John Day Fossil Beds (Part II) – Sheep Rock and Thomas Condon Paleontology Center

I interrupt this weekly travel post with a comment to my fellow bloggers. I love reading and commenting on blog posts written by those I follow. I am way behind, taking over a week off from my reading as we did some traveling on our journey back to North Dakota for the summer. I’ll be playing “catch up” in my reading over the next few days.

Now back to our regularly scheduled travel post.

Kimberly, Oregon.

Last week, dear reader, I presented photos of our visit to the John Day Fossil Beds, Clarno Unit. At the time, we didn’t know there are actually three units to the national monument. I was to find out later that Clarno is the least visited unit of the park. Besides Clarno, there is Sheep Rock, with the nearby Thomas Condon Paleontology Center, and the Painted Hills unit. As we continued on our journey along the Journey Through Time Scenic Byway, we arrived at the Thomas Condon Paleontology Center, and basically, just across the highway, Sheep Rock, (the peak with the dark top) pictured above.

The Sheep Rock Unit features seven hiking trails, all short, ranging from .25 miles (.4 km) to 3.25 miles (5.2 km) in length. The longest trail is also the most difficult, rated on the website as moderate to strenuous with a 600-ft (183 m) elevation change. Details on the trails can be found here.

The center was open with limited capacity on the day we visited, but as I am writing this post in late March 2021, their website here tells me the center is now temporarily closed. Be sure to check the status of the facility online prior to making the trip (not that there isn’t plenty to see outdoors in the area.) All outdoor areas of the park are open at this writing.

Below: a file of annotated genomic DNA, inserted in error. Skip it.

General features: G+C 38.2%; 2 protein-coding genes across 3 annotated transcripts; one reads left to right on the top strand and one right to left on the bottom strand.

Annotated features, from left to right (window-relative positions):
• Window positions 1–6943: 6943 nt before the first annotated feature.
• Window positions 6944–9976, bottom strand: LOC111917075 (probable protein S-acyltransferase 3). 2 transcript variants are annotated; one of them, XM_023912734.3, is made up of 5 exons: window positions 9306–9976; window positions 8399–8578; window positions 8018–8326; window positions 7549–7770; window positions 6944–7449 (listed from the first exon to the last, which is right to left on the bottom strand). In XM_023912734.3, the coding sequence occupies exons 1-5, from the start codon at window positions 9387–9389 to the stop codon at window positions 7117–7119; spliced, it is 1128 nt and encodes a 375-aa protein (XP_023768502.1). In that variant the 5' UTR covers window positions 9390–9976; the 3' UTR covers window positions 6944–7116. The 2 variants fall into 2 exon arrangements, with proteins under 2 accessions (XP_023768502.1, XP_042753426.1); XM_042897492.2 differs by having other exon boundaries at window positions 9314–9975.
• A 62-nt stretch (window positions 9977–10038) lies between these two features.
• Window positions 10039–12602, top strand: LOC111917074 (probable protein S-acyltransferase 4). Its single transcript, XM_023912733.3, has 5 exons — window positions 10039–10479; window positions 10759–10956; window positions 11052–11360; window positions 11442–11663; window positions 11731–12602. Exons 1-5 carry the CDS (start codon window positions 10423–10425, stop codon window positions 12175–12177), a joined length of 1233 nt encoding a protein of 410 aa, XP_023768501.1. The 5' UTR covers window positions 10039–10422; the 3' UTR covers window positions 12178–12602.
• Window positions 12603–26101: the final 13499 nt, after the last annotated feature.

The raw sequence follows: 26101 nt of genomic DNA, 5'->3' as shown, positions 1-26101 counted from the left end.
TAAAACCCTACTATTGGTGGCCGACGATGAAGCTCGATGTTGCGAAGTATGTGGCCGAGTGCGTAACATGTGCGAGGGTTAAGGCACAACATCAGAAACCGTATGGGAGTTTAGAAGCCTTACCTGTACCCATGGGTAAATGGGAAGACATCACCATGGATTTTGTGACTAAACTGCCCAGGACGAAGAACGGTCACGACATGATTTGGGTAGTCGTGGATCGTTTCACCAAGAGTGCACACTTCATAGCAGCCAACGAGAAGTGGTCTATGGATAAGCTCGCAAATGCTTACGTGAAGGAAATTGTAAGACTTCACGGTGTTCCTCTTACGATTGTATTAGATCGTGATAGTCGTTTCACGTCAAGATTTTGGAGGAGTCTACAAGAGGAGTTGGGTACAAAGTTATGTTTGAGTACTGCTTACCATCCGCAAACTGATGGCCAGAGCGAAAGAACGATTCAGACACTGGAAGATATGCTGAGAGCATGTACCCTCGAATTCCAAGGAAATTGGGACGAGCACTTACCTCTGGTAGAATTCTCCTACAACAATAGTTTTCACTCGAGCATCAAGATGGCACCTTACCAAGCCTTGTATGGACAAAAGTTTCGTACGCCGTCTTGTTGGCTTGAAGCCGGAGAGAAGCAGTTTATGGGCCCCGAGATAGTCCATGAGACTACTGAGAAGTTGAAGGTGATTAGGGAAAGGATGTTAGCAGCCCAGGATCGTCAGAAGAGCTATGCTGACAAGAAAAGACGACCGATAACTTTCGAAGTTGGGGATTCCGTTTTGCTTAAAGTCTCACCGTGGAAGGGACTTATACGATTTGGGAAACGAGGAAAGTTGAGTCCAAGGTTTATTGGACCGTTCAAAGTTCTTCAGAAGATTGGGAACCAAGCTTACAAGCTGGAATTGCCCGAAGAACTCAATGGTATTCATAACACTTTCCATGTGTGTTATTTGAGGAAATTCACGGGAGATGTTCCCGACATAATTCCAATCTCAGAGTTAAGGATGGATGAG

Inside the center, behind a large viewing window, a worker painstakingly cleans a fossilized bone that was found somewhere in the area. Also inside the center, on display, are over 500 fossilized remains.

On a wall at the center, a set of plaques describe the park and its mission of preserving the record of 50 million years in fossilized remains. The building opened in 2005 and is named for a prominent 19th-century scientist who began the scientific collection and study of fossilized specimens. You can even see what’s going on inside the center and at the three units of the park in advance by checking the park’s webcams here.

The scenery along Highway 19, which is part of the Journey Through Time Scenic Byway, is spectacular. I happened to capture this image while traveling along the highway. I would not realize until reaching the center and reviewing images later that Sheep Rock is visible in the right background of this photo. In a future post, I’ll be featuring more images captured along this scenic byway.

The view of Sheep Rock and the nearby landscape is readily visible from the paleontology center’s parking lot. For my final image of this post, I combined three images to create a panoramic view of the Sheep Rock Unit of the John Day Fossil Beds National Monument. As always, I recommend clicking on the images to get a better view if your browser supports the function.

John Steiner


  1. The second installment on the fossil beds are as enthralling as your first, John, and I am looking forward to the next with great expectations! (As I do to read about your trip up to North Dakota!)

    • When I think of all the places I could visit in the United States, it makes me wonder why I want to see other parts of the world… yet I do.
      On our way back to North Dakota, we visited an ice cave in New Mexico that has a frozen lake at the bottom. The cave stays around zero degrees C even in the hot New Mexico summers.

  2. John, I love this post. Oregon is one of my favorite places, but I have never been here. Your pictures are gorgeous. Most people think of Oregon as cloudy and gray, but this part of Oregon is a different climate than the Willamette Valley. 🙂

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